Some Writer! The Story of E.B. White (author of Stuart Little, Charlotte's Web, Trumpet of the Swan) by Melissa Sweet is for the eyes what Pop Rocks is for the mouth. Bighearted blasts for the soul, Melissa Sweet concocts the perfect eruption of real photographs, delicate illustrations, layers of barn materials, and authentic original sketches. And that's just the visual display. The superb writing balances the personal life of Elwyn Brooks White with pertinent career facts cajoling readers into craving more. Going to and fro, I found myself savoring the splendid visuals between anticipated doses of polished words. Words that danced into my heart as a fascinating author is revealed.
Charlotte's Web was published in 1952 and is still widely read. Kids instinctively identify with Fern's desire to protect Wilbur. The relationship between Wilbur and Charlotte helps young readers understand how friendship can get you through difficult times. Stuart Little was published in 1945 and Trumpet of the Swan, 1970. Three beautifully written stories adored by young readers. Did Elwyn ever wish he'd written a masterpiece for adults? His stepson Roger Angell said the thought would not have occurred to him. Elwyn once said, "Anyone who writes down to children is simply wasting his time. You have to write up, not down. Children are demanding. They are the most attentive, curious, eager, observant, sensitive, quick, and generally congenial readers on earth. . . Children are game for anything. I throw them hard words, and they backhand them over the net." The great children's authors heed to this advice. I find that my favorite books share intentional respect for the child's intelligent, capable mind. Seeming effortless.
En (name as a child) was one of six children growing up in Mount Vernon, New York. His father was a lover of words and made a profound impact on En's early writing years. He extracted the writer out of his small framed son. His mom, kind and quiet, dreamed of living on a farm. The family spent their summers in Belgrade Lakes, Maine (Google it. It's beautiful!). En loved Maine and would later have a home there. Both parents' influences are evident in E.B. White's books.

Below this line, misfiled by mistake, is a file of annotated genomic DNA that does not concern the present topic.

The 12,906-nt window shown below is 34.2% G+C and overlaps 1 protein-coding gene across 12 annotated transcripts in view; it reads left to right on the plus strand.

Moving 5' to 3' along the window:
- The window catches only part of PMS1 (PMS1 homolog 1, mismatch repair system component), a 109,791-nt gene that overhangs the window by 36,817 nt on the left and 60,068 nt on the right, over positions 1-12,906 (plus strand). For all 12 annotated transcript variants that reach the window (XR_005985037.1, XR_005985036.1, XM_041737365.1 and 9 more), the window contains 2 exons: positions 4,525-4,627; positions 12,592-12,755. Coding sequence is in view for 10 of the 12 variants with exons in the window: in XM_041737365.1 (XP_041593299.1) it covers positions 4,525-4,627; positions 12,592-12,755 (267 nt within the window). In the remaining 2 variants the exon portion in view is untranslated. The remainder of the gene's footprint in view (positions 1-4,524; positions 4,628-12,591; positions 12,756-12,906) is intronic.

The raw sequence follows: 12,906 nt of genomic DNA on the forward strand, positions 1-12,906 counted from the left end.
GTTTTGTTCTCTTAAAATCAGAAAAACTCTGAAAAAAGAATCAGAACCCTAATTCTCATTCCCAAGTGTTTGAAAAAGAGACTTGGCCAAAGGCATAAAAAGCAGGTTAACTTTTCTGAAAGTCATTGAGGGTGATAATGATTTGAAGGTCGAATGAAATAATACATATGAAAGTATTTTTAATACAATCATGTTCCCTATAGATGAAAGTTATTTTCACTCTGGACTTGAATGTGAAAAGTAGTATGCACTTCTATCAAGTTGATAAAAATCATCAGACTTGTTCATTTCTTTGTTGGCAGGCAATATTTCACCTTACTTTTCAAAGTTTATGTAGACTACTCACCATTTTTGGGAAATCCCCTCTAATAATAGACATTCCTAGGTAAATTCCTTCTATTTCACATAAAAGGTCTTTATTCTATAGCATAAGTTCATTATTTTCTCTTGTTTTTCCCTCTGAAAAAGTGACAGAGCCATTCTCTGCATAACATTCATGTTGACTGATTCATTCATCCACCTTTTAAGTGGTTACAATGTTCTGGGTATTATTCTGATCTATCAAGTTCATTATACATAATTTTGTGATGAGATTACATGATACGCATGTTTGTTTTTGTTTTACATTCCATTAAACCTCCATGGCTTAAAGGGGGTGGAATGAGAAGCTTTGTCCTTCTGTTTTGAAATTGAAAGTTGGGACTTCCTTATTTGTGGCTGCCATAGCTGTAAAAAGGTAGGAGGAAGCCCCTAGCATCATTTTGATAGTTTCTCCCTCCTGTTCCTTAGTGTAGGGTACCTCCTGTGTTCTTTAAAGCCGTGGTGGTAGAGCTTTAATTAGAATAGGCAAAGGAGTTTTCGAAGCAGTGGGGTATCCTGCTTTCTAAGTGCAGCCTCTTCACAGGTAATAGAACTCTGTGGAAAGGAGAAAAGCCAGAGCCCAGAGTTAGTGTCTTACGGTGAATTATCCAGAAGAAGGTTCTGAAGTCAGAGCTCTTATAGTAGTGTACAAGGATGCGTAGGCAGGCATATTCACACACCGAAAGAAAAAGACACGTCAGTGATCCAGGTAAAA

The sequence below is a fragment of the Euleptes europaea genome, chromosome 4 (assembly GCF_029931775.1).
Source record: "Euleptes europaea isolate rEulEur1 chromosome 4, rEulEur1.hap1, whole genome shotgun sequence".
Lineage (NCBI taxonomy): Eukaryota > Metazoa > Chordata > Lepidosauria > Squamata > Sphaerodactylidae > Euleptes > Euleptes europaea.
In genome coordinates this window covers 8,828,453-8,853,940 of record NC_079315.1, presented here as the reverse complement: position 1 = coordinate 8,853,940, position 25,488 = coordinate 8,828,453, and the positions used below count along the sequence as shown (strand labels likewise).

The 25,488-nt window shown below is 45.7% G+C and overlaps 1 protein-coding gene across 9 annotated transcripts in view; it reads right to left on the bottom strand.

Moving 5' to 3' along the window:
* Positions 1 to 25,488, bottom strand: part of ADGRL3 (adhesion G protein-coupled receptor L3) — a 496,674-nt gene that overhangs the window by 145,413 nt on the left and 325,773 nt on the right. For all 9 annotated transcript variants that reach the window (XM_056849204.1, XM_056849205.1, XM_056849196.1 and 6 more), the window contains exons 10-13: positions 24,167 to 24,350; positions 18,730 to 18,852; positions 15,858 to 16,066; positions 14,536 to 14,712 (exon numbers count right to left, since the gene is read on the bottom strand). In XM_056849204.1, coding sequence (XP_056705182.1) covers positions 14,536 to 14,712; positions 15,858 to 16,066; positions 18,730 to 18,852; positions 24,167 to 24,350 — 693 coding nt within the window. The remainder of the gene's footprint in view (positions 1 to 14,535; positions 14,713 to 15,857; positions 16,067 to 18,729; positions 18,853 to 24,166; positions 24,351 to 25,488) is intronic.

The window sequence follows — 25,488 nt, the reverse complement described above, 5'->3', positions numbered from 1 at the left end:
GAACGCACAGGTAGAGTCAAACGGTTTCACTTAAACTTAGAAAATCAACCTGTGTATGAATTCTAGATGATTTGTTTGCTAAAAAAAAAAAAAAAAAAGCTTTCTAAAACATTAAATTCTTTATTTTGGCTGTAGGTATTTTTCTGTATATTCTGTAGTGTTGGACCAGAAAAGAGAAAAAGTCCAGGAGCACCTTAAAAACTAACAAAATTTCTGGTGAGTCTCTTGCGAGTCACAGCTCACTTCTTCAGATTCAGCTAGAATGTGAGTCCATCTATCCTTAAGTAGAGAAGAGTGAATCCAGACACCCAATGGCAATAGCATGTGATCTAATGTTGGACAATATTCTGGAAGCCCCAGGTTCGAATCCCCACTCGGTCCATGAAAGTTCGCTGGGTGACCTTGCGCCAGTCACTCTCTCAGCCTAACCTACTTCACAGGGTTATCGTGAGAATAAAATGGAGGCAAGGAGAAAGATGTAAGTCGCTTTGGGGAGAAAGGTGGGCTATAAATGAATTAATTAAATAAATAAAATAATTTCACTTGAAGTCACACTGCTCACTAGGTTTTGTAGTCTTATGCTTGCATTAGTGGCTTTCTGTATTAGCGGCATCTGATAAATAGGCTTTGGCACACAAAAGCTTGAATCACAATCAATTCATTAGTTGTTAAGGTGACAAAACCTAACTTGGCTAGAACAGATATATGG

In college (Cornell University) his classmates nicknamed him after Cornell's first president, Andrew Dickson White. From then on, to friends and family, Elwyn White was Andy White. Having such a rare, youthful and enlightened perspective of the world, he looked at things as a child would. Especially during the times he spend in Maine. The newness of a hatched egg. A spider's web. The farmhouse. Road trips engrossed him. He was enthralled with new places and towns. He dug for the little jewels in our country. The real magical places. A walking path. Trolley. A lake. And the way people lived. Cultures. Settings. He published Here Is New York, an essay about strolling around Manhattan, written one sweltering summer from a hotel room in NYC. He saw the beauty in the simple things and shared it with the world in a way that inspired people. In his obituary in the New Yorker it read "White had abundantly that most precious and least learnable of writerly gifts-the gift of inspiring affection in the reader." Andy wrote for The New Yorker, Harper's Magazine, and published a plethora of other works in poetry and essays. He won a multitude of awards including a Pulitzer Prize special citation for letters in 1978. Married to Katharine Sergeant Angell, fiction editor at The New Yorker, he spent most of his adult life on his farm in Maine. He and Katharine had a son, Joel. In 1977, after a series of long illnesses, Katharine passed away. Eight years later, Andy died at his home.
The biography is wrapped up with a timeline and a letter from Andy in response to essays from a sixth grade class. He shares his pleasure in that many students felt the beauty and goodness of the world and that if we can feel that when we are young, then there is great hope for us when we grow older. I couldn't agree more! And he sent them a blown out egg from his goose named Felicity. Cool!
Even if your kids haven't read Stuart Little, Charlotte's Web or Trumpet of the Swan, this biography will make them want to. Just considering the illustrations and bite size captions alone will envelope their full attention. Wondrous explosions, big and small, jolts the mind with the most delightful knowledge. Like Pop Rocks in your mouth. But this book excites your brain. Even better!